Mystical Experiences / Expériences mystiques
A project by
Fanny Arama, Grégory Jouanneau-Damance, and Riccardo Raimondo
What can literary enunciations of mystical emotions tell us about the nature of language? Is “the mystical” really “inexpressible” (das Unaussprechliche) as Ludwig Wittgenstein stated ? Are emotions really set in a pre-verbal dimension? Or are they instead influenced and intrinsically “constructed” by language? Is it possible to imagine an emotion that is truly “unspeakable”, or is every emotion not only “speakable”, but also shaped by language and tradition? What is, in this context, the influence of the spiritual and mystical texts from previous centuries on contemporary mysticism? Can we imagine a personal relation with the Divine that is detached from any existing religion, traditional symbolism, gendered religious order, and canonical language? What can “mystical literature” teach us about our relation with mystery and what can we learn about our ways of representing the Absolute?
When it comes to mystical experiences, it is imperative to remember several specific historical and methodological issues. Indeed, the interpretations of the term “mystical” over time are polysemous, and this project only deals with one of these interpretations. The term “mystical” is most likely derived from the Greek verb muô (i.e. “closing the eyes or the lips”), and it is consequently related to the term mustèrion which refers to the notion of secrecy. In classical times, the application field of this term was thus identified with a specific category of religion, based on initiation and secret (the “Mysteries”), and the word designated the experience of the initiated when confronted by a transcendental mystery. Conversely, Christian authors in the Middle Ages employed the term “mystical” when referring to several different exegetical categories (e.g. the mystical meaning of texts, the mystical body of the Church, etc.). It is only since the Middle Ages that the word “mystical” has come to designate an intimate spiritual experience in the presence of the Divine that challenges the ability of language to describe the ineffable. Michel de Certeau (2013) notes that the term “mystical” began to signify differently in the 16th and 17th centuries: from then on, the adjective was employed not only to describe the spiritual experience of exceptional human beings such as John of the Cross or Teresa of Ávila, but also when referring to a literary genre.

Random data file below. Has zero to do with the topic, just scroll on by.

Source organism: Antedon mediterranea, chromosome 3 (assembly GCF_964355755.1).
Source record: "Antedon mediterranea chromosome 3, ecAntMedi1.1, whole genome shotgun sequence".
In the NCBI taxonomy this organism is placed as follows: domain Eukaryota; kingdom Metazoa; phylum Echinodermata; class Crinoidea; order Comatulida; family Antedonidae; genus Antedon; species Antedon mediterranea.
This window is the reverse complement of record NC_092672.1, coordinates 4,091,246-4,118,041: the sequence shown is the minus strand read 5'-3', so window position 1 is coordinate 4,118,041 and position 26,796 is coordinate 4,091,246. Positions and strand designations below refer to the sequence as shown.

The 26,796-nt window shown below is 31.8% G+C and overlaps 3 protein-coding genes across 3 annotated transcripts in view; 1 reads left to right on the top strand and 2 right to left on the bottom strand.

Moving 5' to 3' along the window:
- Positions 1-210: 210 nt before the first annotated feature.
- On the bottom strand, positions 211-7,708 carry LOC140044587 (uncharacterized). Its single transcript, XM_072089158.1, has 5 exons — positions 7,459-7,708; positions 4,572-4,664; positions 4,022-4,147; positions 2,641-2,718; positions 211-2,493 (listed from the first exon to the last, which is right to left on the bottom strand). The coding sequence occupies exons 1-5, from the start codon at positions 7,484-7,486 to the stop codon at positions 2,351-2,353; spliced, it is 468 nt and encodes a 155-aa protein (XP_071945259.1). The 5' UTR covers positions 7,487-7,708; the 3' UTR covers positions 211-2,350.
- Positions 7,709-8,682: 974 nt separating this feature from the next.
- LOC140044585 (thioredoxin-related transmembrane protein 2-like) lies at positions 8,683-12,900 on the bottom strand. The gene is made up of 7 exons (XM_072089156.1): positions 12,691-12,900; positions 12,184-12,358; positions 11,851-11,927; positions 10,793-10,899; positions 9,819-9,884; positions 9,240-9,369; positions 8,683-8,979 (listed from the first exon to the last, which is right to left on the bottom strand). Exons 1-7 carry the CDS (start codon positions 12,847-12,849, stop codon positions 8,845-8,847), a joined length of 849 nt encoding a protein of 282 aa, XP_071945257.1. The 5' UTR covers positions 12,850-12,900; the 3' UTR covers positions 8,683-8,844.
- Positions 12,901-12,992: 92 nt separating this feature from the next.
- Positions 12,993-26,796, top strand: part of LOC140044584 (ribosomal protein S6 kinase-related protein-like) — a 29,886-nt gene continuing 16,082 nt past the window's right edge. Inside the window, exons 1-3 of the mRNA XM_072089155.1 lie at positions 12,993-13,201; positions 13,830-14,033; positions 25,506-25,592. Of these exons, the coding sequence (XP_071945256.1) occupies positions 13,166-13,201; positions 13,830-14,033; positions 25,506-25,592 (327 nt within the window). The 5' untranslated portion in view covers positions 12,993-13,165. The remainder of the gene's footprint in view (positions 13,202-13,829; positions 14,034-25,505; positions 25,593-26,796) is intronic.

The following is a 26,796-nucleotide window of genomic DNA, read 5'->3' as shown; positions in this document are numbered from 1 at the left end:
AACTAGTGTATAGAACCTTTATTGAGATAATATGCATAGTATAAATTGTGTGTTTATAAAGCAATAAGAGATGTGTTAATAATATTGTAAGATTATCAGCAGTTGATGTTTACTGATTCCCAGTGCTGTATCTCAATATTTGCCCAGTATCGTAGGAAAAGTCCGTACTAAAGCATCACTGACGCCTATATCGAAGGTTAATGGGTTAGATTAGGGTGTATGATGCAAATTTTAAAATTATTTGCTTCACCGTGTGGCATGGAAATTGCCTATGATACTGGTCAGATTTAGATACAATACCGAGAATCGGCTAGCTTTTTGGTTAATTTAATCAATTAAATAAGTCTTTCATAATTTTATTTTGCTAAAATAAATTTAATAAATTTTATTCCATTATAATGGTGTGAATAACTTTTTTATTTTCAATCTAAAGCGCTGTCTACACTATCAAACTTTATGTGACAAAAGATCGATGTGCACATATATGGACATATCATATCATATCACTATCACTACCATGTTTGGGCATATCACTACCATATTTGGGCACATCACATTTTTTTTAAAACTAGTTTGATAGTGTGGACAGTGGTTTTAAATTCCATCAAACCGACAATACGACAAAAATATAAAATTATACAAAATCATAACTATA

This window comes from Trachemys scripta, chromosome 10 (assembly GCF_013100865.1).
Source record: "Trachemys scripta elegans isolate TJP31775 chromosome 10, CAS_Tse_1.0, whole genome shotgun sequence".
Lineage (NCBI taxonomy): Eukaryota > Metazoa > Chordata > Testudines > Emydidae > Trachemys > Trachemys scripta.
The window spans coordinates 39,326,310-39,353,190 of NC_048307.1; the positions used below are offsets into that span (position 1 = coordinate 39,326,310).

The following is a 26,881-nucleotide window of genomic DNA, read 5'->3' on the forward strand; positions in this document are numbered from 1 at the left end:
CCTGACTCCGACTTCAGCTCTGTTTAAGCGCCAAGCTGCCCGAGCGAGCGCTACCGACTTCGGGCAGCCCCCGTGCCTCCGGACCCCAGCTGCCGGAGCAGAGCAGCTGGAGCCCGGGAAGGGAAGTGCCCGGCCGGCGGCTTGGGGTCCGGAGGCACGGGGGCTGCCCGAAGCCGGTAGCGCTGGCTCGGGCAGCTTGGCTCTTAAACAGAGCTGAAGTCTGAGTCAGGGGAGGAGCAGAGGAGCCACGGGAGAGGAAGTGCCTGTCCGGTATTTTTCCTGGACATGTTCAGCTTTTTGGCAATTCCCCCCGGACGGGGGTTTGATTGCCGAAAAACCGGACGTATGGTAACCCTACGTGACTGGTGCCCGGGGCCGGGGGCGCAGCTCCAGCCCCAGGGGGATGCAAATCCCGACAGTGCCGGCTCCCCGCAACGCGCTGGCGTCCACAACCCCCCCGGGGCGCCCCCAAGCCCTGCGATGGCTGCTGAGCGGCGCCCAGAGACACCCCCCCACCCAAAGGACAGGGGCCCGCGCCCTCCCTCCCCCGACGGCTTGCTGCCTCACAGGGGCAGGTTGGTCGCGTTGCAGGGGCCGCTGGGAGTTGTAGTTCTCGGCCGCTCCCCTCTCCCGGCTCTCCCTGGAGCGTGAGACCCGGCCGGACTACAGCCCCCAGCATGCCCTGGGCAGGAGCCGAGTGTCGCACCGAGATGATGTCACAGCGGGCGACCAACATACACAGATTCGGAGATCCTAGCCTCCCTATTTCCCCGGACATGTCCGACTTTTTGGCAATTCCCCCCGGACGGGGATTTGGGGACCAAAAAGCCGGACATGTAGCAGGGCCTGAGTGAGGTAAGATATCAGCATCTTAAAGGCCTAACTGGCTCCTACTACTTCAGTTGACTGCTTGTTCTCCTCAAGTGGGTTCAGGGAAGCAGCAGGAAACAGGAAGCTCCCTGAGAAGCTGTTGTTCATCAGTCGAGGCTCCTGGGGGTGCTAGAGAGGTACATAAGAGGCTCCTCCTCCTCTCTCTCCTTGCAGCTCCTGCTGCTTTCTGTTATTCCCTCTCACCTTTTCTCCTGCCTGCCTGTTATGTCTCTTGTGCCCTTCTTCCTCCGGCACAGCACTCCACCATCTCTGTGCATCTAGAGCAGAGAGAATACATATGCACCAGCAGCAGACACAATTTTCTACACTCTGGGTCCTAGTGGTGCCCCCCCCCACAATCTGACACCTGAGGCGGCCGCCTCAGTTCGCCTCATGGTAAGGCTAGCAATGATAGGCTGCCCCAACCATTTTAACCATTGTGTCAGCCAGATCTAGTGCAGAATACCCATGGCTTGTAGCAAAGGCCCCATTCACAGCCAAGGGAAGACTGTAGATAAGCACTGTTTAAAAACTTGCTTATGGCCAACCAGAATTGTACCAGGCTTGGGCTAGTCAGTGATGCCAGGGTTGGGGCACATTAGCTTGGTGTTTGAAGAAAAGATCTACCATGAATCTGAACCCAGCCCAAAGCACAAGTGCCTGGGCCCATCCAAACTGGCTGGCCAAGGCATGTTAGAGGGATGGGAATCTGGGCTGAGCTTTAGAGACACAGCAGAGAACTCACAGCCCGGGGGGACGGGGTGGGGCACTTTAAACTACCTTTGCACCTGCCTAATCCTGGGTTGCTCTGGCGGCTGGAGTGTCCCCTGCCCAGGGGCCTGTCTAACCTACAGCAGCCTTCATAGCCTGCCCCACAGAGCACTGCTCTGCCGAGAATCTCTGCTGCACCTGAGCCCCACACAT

Our research projects aim to adress this last aspect of the term “mystical”, thus avoiding approaching mysticism through the lens of its religious and communitarian dimension. The mystical experience is here considered from the standpoint of an individual experience that is simultaneously psychological, philosophical, and linguistic. Unlike previous works in the field, this project mainly insists on the dynamics of literary creation and on the relationship between human beings and language.
The originality of this project consists in its foundational oxymoron: investigating the connections between experience and language in the specific case of mystical literature, a literary genre dealing with the Unspeakable itself. The in-communicability of the mystical experience is a fruitful research field for developing new frameworks in the areas of comparative literature, religious studies, philosophy of emotions, philosophy of language, and theory of sensibility.
This project has received funding from the European Union’s Horizon 2020 research and innovation programme under the Marie Skłodowska-Curie grant agreement no. 101059916. This project has also received funding and support from the Ca’ Foscari University of Venice, University of Ottawa, Université Paris Cité, USPC (Université Sorbonne Paris Cité), and the CERILAC (Centre d’Études et de Recherches Interdisciplinaires de l’UFR Lettres, Arts, Cinéma, URP 441).
F. Arama, R. Raimondo, G. Jouanneau-Damance (dir.), Expériences mystiques. Énonciations, représentations et réécritures (Classiques Garnier, 2021) sur Fabula...